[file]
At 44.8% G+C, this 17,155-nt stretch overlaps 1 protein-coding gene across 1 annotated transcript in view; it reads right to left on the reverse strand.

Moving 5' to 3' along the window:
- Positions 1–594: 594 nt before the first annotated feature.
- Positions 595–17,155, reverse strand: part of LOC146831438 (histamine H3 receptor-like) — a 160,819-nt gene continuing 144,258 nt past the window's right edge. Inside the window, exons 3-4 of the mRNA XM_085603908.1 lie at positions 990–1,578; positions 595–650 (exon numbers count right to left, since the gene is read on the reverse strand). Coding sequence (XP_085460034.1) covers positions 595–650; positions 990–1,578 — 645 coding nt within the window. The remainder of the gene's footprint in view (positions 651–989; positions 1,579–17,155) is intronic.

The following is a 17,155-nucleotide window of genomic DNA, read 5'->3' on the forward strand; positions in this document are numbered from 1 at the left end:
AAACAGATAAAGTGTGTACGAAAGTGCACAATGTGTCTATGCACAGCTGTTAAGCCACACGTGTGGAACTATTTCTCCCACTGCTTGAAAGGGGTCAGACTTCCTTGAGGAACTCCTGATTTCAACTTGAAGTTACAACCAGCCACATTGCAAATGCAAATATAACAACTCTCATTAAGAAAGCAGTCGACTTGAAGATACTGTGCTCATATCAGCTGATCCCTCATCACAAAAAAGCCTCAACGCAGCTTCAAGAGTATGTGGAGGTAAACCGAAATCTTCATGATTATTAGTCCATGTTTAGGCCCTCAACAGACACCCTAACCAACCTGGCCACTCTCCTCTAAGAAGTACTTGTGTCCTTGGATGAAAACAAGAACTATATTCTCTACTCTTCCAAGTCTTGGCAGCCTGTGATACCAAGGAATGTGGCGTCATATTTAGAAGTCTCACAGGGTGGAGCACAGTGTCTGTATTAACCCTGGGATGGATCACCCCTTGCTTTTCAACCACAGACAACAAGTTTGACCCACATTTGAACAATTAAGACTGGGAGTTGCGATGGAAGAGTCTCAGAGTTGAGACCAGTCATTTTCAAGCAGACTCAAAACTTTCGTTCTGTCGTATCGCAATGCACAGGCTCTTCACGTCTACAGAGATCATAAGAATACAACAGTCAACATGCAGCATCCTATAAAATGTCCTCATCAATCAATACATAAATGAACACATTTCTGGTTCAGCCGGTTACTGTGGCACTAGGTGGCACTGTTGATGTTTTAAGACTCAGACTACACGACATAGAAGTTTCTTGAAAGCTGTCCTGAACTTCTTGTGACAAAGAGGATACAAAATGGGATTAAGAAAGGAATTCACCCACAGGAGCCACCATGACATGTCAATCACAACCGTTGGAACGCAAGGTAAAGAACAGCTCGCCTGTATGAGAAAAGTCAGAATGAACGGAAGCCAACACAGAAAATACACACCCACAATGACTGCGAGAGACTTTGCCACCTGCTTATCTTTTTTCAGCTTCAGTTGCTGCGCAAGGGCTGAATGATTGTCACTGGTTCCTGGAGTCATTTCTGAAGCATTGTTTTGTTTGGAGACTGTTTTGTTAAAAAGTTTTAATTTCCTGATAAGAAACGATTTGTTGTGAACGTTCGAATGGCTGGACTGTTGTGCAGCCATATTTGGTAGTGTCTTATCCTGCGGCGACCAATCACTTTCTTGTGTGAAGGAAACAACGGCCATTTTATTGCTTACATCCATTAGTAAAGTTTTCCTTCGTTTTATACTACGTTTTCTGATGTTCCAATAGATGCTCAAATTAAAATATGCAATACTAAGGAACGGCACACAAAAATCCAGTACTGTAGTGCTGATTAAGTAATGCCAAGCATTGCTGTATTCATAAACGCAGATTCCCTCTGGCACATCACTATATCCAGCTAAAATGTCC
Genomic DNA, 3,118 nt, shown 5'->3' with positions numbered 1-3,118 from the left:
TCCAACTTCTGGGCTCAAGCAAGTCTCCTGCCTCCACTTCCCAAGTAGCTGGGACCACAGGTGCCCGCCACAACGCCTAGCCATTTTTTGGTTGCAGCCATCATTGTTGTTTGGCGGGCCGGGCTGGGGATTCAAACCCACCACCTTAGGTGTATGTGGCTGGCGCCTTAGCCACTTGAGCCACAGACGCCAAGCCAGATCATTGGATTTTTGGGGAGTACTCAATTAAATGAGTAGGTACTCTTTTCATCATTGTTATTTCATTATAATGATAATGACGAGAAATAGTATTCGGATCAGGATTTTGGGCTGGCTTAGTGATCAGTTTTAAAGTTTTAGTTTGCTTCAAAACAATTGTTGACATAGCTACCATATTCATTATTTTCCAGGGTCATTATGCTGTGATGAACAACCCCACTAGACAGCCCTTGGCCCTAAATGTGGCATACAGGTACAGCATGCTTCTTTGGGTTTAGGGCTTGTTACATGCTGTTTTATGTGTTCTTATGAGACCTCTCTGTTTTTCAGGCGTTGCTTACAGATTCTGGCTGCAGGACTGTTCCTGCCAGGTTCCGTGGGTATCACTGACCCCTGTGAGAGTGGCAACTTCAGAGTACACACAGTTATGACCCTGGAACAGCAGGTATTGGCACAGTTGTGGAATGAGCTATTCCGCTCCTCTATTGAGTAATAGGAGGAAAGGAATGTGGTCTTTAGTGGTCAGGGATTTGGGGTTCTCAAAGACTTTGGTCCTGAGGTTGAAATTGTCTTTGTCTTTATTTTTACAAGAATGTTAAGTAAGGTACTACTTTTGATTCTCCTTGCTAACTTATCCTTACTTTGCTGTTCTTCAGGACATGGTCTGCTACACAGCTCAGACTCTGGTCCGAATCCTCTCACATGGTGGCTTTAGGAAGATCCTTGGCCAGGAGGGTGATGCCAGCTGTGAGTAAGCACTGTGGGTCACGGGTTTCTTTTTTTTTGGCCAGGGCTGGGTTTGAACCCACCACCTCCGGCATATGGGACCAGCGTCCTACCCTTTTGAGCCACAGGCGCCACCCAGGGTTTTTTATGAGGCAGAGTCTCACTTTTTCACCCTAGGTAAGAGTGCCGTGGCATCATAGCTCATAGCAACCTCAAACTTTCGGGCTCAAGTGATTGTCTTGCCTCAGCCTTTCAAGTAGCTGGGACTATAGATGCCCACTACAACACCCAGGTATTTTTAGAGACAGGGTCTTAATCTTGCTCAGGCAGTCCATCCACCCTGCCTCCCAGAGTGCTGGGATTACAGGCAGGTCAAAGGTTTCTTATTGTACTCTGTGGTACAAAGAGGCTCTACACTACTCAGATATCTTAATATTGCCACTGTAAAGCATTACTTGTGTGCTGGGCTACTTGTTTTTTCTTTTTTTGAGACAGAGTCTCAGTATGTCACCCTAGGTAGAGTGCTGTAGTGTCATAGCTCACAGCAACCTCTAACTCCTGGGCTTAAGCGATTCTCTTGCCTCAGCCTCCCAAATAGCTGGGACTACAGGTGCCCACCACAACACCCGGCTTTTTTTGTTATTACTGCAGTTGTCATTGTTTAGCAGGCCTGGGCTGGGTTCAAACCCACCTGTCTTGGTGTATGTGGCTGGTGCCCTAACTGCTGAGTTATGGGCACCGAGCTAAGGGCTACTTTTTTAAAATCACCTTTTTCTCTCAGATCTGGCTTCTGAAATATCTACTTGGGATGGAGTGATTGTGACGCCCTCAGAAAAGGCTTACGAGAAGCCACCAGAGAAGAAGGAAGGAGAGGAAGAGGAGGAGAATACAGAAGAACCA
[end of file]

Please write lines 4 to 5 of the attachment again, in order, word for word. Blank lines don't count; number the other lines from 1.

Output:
- Positions 595–17,155, reverse strand: part of LOC146831438 (histamine H3 receptor-like) — a 160,819-nt gene continuing 144,258 nt past the window's right edge. Inside the window, exons 3-4 of the mRNA XM_085603908.1 lie at positions 990–1,578; positions 595–650 (exon numbers count right to left, since the gene is read on the reverse strand). Coding sequence (XP_085460034.1) covers positions 595–650; positions 990–1,578 — 645 coding nt within the window. The remainder of the gene's footprint in view (positions 651–989; positions 1,579–17,155) is intronic.

The following is a 17,155-nucleotide window of genomic DNA, read 5'->3' on the forward strand; positions in this document are numbered from 1 at the left end: